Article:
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Senators Seek Increase in Death Benefit For Soldiers

By Charles Babington
Washington Post Staff Writer
Saturday, January 22, 2005; Page A04

Senate leaders said yesterday they will push legislation to increase the death benefits for military personnel, retroactive to the war against the Taliban in Afghanistan, which began in October 2001.

The one-time, tax-free $12,000 "death gratuity" paid to survivors of those killed in the line of duty would rise to $100,000 under legislation outlined by Majority Leader Bill Frist (R-Tenn.) and others. Sen. Mike DeWine (R-Ohio) said he will offer a separate bill to allow the children of those killed in war to continue receiving health benefits.

Many House members also support a $100,000 death benefit, underscoring public concerns about the deaths, injuries and long tours of duties of troops in Iraq. A proposal for a $100,000 death benefit languished in the previous Congress, but several lawmakers said they expect it to pass this year.

"Twelve thousand dollars is a paltry and miserly amount" for the survivors, Sen. George Allen (R-Va.) said in a Capitol news conference with four colleagues. "In fact, it's insulting."

The senators said it was unclear how much the benefits package might cost. A retroactive $100,000 death gratuity would immediately cost about $150 million, they said, as about 1,500 U.S. military personnel have died in the conflicts in Afghanistan and Iraq.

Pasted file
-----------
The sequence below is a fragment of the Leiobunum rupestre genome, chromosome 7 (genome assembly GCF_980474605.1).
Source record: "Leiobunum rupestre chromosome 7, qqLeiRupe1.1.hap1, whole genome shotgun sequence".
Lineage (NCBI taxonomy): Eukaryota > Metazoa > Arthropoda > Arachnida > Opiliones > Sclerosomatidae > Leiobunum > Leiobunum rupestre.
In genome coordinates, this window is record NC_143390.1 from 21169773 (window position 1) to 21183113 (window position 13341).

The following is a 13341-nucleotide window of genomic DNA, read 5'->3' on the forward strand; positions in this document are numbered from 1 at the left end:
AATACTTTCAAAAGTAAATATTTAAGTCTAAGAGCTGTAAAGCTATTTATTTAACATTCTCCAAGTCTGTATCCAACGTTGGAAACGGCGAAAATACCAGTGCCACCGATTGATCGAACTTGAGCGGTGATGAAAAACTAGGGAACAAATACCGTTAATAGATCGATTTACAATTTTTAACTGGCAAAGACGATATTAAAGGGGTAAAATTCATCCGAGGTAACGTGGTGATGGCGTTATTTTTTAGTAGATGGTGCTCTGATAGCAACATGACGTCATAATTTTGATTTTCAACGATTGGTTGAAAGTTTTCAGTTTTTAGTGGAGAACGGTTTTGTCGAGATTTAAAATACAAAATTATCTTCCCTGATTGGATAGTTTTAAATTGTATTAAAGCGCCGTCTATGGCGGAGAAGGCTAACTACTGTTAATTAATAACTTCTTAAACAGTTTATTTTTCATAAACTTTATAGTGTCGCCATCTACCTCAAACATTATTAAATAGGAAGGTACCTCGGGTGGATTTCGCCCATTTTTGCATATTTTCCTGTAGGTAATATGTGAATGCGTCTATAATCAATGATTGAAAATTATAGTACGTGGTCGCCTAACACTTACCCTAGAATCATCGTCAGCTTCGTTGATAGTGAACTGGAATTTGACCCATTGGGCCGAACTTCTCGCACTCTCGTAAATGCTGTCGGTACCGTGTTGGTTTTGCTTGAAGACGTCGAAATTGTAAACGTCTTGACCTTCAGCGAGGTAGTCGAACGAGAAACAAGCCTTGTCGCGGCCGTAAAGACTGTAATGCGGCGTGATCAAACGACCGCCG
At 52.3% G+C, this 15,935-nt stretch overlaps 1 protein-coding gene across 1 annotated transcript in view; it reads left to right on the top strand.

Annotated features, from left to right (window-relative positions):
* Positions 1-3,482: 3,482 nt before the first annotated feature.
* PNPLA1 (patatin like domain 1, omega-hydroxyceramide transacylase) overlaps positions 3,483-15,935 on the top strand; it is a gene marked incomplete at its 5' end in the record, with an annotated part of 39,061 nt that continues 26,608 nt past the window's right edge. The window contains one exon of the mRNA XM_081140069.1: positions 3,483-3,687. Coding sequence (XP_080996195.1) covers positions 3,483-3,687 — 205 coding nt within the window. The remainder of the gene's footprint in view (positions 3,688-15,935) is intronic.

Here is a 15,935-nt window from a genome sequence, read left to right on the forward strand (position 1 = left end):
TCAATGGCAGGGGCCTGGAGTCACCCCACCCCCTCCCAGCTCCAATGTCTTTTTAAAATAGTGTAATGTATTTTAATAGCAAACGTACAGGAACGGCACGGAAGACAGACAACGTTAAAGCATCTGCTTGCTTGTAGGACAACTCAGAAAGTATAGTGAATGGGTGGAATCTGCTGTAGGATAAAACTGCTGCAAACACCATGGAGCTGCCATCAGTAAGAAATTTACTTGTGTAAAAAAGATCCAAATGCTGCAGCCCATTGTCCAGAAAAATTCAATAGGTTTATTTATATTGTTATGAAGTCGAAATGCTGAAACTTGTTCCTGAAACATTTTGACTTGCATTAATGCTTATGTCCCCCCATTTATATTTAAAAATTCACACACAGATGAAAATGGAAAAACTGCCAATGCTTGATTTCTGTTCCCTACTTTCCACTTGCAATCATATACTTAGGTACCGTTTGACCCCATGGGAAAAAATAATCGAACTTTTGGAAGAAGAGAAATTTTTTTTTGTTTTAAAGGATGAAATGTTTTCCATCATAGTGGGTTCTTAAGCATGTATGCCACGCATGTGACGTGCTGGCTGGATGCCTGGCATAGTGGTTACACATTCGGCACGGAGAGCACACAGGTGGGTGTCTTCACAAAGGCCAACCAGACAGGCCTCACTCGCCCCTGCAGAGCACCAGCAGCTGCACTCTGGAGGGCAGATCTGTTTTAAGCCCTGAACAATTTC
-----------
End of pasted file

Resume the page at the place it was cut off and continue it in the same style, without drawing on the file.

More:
Sen. Jeff Sessions (R-Ala.), who negotiated the $100,00 proposal with Pentagon officials, said he will push a bill that would cost about $460 million because it also would increase life insurance benefits -- which are separate from the death gratuity -- generally paid to the estate of those who die in combat areas.

Families of those killed in combat have not complained about the death benefits, Sessions told reporters, but "this nation just needs to be generous." Whatever the eventual price tag, he said, "it's a cost that is very, very small" compared to the entire Pentagon budget.

Yesterday's news conference involved only GOP senators, but numerous House and Senate Democrats have advocated increased death benefits.

In New Mexico, Gov. Bill Richardson (D) recently called on the state legislature to pay life insurance benefits for the state's National Guard troops in Iraq, saying the federal government was doing too little for those fighting the war there.

Jim Manley, a spokesman for Senate Minority Leader Harry M. Reid (D-Nev.), said that "it's encouraging that Republicans are finally stepping up to the table on this."

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